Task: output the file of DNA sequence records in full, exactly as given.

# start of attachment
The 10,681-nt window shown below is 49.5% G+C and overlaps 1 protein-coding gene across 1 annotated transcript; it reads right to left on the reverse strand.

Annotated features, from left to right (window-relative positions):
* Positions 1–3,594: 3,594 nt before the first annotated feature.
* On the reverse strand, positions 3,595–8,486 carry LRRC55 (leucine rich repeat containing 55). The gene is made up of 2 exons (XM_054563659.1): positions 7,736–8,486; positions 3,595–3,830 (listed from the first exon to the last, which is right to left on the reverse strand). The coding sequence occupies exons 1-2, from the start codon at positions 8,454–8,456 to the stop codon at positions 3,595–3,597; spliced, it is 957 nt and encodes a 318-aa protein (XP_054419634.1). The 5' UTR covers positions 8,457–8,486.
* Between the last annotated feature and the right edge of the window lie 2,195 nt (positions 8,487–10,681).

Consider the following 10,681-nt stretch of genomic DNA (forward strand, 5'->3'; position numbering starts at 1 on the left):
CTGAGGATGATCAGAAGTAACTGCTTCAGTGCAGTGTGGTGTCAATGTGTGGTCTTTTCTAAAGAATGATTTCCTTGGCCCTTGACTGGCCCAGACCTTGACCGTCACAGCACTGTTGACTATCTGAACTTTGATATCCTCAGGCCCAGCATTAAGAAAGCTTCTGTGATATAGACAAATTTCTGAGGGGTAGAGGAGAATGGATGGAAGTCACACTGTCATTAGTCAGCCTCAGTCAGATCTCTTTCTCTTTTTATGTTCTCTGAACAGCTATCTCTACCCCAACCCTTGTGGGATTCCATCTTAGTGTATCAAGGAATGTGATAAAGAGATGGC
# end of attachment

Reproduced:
The 10,681-nt window shown below is 49.5% G+C and overlaps 1 protein-coding gene across 1 annotated transcript; it reads right to left on the reverse strand.

Annotated features, from left to right (window-relative positions):
* Positions 1–3,594: 3,594 nt before the first annotated feature.
* On the reverse strand, positions 3,595–8,486 carry LRRC55 (leucine rich repeat containing 55). The gene is made up of 2 exons (XM_054563659.1): positions 7,736–8,486; positions 3,595–3,830 (listed from the first exon to the last, which is right to left on the reverse strand). The coding sequence occupies exons 1-2, from the start codon at positions 8,454–8,456 to the stop codon at positions 3,595–3,597; spliced, it is 957 nt and encodes a 318-aa protein (XP_054419634.1). The 5' UTR covers positions 8,457–8,486.
* Between the last annotated feature and the right edge of the window lie 2,195 nt (positions 8,487–10,681).

Consider the following 10,681-nt stretch of genomic DNA (forward strand, 5'->3'; position numbering starts at 1 on the left):
CTGAGGATGATCAGAAGTAACTGCTTCAGTGCAGTGTGGTGTCAATGTGTGGTCTTTTCTAAAGAATGATTTCCTTGGCCCTTGACTGGCCCAGACCTTGACCGTCACAGCACTGTTGACTATCTGAACTTTGATATCCTCAGGCCCAGCATTAAGAAAGCTTCTGTGATATAGACAAATTTCTGAGGGGTAGAGGAGAATGGATGGAAGTCACACTGTCATTAGTCAGCCTCAGTCAGATCTCTTTCTCTTTTTATGTTCTCTGAACAGCTATCTCTACCCCAACCCTTGTGGGATTCCATCTTAGTGTATCAAGGAATGTGATAAAGAGATGGC